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Osteoarthritis

What is Osteoarthritis?

If you have pain around the bottom of your thumb, you may have osteoarthritis. The thumb is one of the most common places to develop arthritis in the arm and hand. Arthritis happens when a joint loses its cartilage coating and starts rubbing bone on bone. This causes irritation, inflammation and subsequent pain.

Who Gets Thumb Arthritis?

Arthritis of the thumb and hand are most common in women and the elderly. Symptoms can start in forty-year-olds, but is more common in people over fifty. Women develop thumb arthritis twice as often as men. Sometimes, trauma can lead to arthritis starting at an earlier age.

What are Symptoms of Thumb Arthritis?

Symptoms can occur gradually over time or can start quickly after trauma or overuse. Patients will complain of pain in and around the base of their thumb. Frequently there is swelling and the appearance of an enlarged thumb joint. The pain is often a constant ache, but can have episodes of quick sudden pain. Activities that cause repetitive use or grasping can increase pain, such as weeding your garden, writing, knitting, and/or opening jars or doors. Cold weather can also increase symptoms.

What Can You Expect at Your Doctor’s Visit?

The doctor will take a history in order to determine several things; where and how long the pain has been there, what makes it worse, and what you’ve done for treatment. They will look for swelling or deformity. They will feel around the hand and wrist trying to pinpoint the exact area of pain. Often the doctor will compress the joint to try and reproduce what the thumb does when grasping. If pain is produced, it helps zero in on the diagnosis. Often times, x-rays are ordered to confirm the diagnosis and gauge the severity. Other tests like MRI’s, CT’s, or ultrasound are rarely needed. Other issues such as tendinitis, wrist arthritis, or ganglion cysts can mimic thumb arthritis.

Non-Operative Treatment

  1. Anti-inflammatories (Advil or Aleve) can help relieve some of the pain and irritation resulting from the bones rubbing on each other.
  2. Topical anti-inflammatory creams can lessen symptoms and might be useful for people who can’t take oral anti-inflammatories.
  3. Modifying activities can lessen symptoms. Try to changing how you use the thumb: using a different mouse on the computer or switching it to the other side, using thicker pens when writing, or using the other hand more often when doing grasping activities like weeding the garden.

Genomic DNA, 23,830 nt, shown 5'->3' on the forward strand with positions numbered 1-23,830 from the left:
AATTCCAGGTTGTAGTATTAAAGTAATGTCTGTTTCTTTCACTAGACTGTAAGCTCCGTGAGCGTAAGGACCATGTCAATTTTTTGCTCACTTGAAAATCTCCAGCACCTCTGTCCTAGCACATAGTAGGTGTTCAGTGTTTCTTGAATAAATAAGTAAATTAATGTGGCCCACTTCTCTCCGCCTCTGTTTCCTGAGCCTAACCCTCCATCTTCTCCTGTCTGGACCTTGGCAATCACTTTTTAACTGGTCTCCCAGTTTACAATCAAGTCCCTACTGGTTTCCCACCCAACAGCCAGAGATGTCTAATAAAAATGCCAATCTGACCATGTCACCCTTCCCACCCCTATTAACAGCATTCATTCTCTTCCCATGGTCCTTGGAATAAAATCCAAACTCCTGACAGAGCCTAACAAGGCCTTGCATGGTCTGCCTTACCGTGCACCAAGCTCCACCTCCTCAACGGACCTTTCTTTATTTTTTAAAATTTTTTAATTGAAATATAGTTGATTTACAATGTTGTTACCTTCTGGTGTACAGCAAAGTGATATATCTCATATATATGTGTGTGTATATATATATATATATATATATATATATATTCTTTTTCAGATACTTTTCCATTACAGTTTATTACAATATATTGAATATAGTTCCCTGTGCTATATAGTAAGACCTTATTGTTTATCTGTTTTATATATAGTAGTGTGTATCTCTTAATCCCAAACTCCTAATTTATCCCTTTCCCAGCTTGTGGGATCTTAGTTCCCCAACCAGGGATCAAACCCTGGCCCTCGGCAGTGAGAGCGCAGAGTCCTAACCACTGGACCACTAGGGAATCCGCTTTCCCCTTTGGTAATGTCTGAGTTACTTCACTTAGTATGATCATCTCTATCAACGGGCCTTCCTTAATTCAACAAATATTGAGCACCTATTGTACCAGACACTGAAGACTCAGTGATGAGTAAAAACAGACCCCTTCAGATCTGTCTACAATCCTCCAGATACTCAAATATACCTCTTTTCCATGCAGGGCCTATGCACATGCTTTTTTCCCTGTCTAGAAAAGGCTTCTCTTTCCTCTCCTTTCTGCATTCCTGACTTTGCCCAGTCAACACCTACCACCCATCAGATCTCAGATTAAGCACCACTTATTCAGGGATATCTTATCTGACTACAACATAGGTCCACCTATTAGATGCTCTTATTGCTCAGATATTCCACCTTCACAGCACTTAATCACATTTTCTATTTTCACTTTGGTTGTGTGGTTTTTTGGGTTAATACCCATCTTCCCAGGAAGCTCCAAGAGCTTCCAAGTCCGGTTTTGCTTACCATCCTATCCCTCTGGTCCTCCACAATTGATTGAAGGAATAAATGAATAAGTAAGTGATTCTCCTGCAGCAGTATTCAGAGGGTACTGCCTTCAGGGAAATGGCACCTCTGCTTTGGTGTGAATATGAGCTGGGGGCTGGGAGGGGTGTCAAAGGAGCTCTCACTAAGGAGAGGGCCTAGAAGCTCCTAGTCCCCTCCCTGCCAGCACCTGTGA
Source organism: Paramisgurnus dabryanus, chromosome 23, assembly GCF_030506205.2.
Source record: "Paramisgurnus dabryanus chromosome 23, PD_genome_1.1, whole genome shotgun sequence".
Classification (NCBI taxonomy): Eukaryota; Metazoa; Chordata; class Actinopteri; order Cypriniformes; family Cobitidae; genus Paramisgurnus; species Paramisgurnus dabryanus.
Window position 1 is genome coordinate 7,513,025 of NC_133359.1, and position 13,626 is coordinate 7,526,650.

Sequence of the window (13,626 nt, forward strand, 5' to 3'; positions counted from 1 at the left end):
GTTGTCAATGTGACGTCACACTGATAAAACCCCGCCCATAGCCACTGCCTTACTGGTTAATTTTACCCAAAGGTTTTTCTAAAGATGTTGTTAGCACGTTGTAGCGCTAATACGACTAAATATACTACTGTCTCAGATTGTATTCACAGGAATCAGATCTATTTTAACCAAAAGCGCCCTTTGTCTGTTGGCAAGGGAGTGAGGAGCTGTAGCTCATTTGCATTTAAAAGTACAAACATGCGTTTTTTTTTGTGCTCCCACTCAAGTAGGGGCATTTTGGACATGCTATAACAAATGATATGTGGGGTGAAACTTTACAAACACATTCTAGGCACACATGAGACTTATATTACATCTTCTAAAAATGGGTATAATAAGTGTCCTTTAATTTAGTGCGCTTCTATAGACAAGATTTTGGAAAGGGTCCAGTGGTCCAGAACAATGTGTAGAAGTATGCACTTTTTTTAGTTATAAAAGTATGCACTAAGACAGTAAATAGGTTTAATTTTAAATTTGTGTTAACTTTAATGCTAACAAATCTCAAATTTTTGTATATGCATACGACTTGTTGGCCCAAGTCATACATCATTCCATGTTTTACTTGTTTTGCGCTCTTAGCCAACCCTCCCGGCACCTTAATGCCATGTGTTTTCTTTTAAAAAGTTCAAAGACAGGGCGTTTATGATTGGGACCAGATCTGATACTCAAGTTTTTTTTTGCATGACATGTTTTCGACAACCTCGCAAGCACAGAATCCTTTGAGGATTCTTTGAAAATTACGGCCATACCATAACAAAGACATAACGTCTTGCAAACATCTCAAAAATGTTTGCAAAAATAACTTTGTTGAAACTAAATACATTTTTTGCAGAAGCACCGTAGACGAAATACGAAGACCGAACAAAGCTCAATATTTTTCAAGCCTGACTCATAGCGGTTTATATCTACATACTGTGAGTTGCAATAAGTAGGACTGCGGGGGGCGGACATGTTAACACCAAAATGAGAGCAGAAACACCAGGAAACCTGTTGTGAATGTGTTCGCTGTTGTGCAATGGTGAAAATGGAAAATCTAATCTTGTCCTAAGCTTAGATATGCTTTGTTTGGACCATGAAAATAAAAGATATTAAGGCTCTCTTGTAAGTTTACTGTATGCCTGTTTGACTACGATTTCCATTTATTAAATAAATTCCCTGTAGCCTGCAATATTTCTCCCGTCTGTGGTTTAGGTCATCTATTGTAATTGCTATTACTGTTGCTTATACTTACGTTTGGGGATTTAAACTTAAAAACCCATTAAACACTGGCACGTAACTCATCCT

4. Braces help modify activities to help support or immobilize the thumb, which can lessen pain.
    Cortisone shots directly into the joint can deliver a more direct anti-inflammatory effect.

Operative Treatment

Surgery is reserved for people that have failed conservative treatment and believe the pain is significant enough to undergo an operation. Non-operative treatment does not cure arthritis, but is an attempt to lessen the symptoms. Surgery should be considered when the pain is so severe that it is not bearable nor lessened enough with conservative treatments. Surgery is designed to eliminate the rubbing of the bones that is caused by arthritis.

  1. The most common surgery has many variations. However, the main idea is to remove a small bone at the base of the thumb. In doing so the rubbing is eliminated and the pain improves. Once the bone is removed, there are various ways to fill the gap left by the missing bone, often using a tendon. This surgery has been the gold standard for years; it is reliable, and has positive long term outcomes. This is an outpatient surgery performed under general anesthesia. After surgery, the patient is immobilized in a cast then transitioned to a brace. Therapy is often prescribed to work on range of motion and strength. It is approximately 3-4 months before returning to unrestricted activities.
  2. Another surgical approach is to fuse the two bones that are rubbing together into one bone (arthrodesis). This surgery gives a very stable base to pinch from, but some motion is lost. This surgery is usually reserved for younger patients that have traumatic arthritis, and is also an outpatient surgery. The thumb is immobilized until the bones are fused (typically 6-8 weeks).
  3. There are some additional options for younger people that show significant symptoms, but still have reasonable cartilage. One surgery changes the position of one of the bones (extension osteotomy) so the joint is more stable. Another surgery uses soft tissue to help stabilize the joint, making the thumb more stable during pinching activities.
  4. For years, many companies have been trying to make artificial thumb joints. There have been many failures of these implants. The jury is still out whether an implant will ever become the standard of care, but to date no implant has been shown to be superior to the first option above. Often when these implants fail, the patient needs a revision surgery that is the same as option one.

The decision between operative and non-operative treatment is entirely up to the patient. The patient has to decide if their pain is to the point that it is worth undergoing surgery. If surgery is chosen, your surgeon will discuss the best surgical treatment option.